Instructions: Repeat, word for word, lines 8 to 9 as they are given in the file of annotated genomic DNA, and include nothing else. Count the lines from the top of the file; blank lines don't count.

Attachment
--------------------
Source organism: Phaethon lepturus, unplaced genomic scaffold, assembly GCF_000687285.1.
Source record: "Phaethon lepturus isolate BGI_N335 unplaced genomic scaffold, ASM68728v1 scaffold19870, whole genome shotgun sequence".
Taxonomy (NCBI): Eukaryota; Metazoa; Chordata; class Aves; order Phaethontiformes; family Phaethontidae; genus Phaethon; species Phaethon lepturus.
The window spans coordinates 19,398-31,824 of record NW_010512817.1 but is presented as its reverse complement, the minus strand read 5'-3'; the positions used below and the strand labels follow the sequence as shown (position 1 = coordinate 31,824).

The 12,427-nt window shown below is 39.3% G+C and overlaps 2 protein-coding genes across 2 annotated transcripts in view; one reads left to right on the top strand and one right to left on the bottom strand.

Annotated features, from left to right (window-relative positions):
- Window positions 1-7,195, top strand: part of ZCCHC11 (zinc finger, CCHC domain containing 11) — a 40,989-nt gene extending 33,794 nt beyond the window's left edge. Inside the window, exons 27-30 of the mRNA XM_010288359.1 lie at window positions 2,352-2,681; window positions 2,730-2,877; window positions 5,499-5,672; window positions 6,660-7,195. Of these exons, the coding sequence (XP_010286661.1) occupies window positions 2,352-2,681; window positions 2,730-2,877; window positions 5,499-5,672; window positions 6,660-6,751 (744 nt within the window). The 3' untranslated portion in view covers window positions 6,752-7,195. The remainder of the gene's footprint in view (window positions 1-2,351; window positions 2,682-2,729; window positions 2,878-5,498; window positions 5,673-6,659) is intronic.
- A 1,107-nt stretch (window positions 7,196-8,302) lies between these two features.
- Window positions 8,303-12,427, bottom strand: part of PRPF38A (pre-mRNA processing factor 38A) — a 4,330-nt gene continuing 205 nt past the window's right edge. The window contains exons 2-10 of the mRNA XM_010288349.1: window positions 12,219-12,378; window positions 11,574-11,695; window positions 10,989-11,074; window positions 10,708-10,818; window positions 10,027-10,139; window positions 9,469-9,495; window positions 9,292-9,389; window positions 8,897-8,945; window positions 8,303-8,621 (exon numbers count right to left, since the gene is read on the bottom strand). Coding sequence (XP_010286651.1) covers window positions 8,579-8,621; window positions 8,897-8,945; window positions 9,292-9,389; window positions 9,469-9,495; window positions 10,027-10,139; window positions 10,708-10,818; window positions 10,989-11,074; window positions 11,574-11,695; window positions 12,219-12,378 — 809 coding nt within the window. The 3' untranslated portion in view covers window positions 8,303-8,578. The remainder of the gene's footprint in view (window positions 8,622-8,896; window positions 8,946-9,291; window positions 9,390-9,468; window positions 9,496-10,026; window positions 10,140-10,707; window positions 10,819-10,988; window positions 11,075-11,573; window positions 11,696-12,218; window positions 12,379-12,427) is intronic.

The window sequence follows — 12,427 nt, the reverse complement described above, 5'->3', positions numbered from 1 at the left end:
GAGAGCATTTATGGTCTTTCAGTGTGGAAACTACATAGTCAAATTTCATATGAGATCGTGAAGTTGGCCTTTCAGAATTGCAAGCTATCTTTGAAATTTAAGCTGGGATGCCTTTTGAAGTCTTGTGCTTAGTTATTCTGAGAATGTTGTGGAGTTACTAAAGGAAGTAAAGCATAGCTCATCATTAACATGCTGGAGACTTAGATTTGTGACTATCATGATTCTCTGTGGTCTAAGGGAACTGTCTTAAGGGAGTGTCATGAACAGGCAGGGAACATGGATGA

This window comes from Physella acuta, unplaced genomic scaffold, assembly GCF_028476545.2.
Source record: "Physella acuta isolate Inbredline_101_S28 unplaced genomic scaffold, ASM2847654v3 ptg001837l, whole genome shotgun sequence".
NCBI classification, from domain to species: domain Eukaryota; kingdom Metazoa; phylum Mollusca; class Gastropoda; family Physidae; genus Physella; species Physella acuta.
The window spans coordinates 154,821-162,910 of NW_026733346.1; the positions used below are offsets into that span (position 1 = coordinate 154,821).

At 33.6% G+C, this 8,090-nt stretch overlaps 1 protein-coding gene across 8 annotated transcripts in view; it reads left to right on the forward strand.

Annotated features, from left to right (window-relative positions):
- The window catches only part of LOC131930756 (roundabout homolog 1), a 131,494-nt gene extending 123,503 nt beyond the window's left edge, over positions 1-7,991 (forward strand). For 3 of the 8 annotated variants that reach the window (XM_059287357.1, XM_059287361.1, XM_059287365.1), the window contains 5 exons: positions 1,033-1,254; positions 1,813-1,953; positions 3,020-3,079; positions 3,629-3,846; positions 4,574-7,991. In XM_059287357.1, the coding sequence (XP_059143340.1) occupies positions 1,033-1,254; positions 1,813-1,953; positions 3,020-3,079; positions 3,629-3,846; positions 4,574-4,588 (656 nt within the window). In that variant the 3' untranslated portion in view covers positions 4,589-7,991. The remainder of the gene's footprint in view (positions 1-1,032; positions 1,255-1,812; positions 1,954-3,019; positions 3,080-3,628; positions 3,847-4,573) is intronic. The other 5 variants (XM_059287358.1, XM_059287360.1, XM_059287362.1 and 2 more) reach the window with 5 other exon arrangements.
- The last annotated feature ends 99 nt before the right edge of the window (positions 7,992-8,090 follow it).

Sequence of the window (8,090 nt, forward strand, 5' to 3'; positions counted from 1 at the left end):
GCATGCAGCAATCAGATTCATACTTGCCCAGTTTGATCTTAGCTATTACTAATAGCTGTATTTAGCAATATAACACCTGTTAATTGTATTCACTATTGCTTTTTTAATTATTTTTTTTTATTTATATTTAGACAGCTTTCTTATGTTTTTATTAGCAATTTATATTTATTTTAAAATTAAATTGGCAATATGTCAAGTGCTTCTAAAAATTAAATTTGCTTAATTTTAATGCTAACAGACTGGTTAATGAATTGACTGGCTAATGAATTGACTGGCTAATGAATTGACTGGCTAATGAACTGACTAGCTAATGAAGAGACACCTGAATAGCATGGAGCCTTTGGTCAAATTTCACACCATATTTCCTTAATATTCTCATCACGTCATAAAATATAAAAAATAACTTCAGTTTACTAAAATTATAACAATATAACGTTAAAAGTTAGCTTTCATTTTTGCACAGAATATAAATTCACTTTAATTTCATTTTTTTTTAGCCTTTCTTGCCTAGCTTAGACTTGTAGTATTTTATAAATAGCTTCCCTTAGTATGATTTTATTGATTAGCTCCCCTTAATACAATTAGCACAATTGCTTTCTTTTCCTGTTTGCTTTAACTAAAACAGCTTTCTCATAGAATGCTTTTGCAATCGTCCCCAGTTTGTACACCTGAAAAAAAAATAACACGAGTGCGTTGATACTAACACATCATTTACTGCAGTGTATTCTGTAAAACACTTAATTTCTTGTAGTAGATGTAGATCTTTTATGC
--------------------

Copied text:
- A 1,107-nt stretch (window positions 7,196-8,302) lies between these two features.
- Window positions 8,303-12,427, bottom strand: part of PRPF38A (pre-mRNA processing factor 38A) — a 4,330-nt gene continuing 205 nt past the window's right edge. The window contains exons 2-10 of the mRNA XM_010288349.1: window positions 12,219-12,378; window positions 11,574-11,695; window positions 10,989-11,074; window positions 10,708-10,818; window positions 10,027-10,139; window positions 9,469-9,495; window positions 9,292-9,389; window positions 8,897-8,945; window positions 8,303-8,621 (exon numbers count right to left, since the gene is read on the bottom strand). Coding sequence (XP_010286651.1) covers window positions 8,579-8,621; window positions 8,897-8,945; window positions 9,292-9,389; window positions 9,469-9,495; window positions 10,027-10,139; window positions 10,708-10,818; window positions 10,989-11,074; window positions 11,574-11,695; window positions 12,219-12,378 — 809 coding nt within the window. The 3' untranslated portion in view covers window positions 8,303-8,578. The remainder of the gene's footprint in view (window positions 8,622-8,896; window positions 8,946-9,291; window positions 9,390-9,468; window positions 9,496-10,026; window positions 10,140-10,707; window positions 10,819-10,988; window positions 11,075-11,573; window positions 11,696-12,218; window positions 12,379-12,427) is intronic.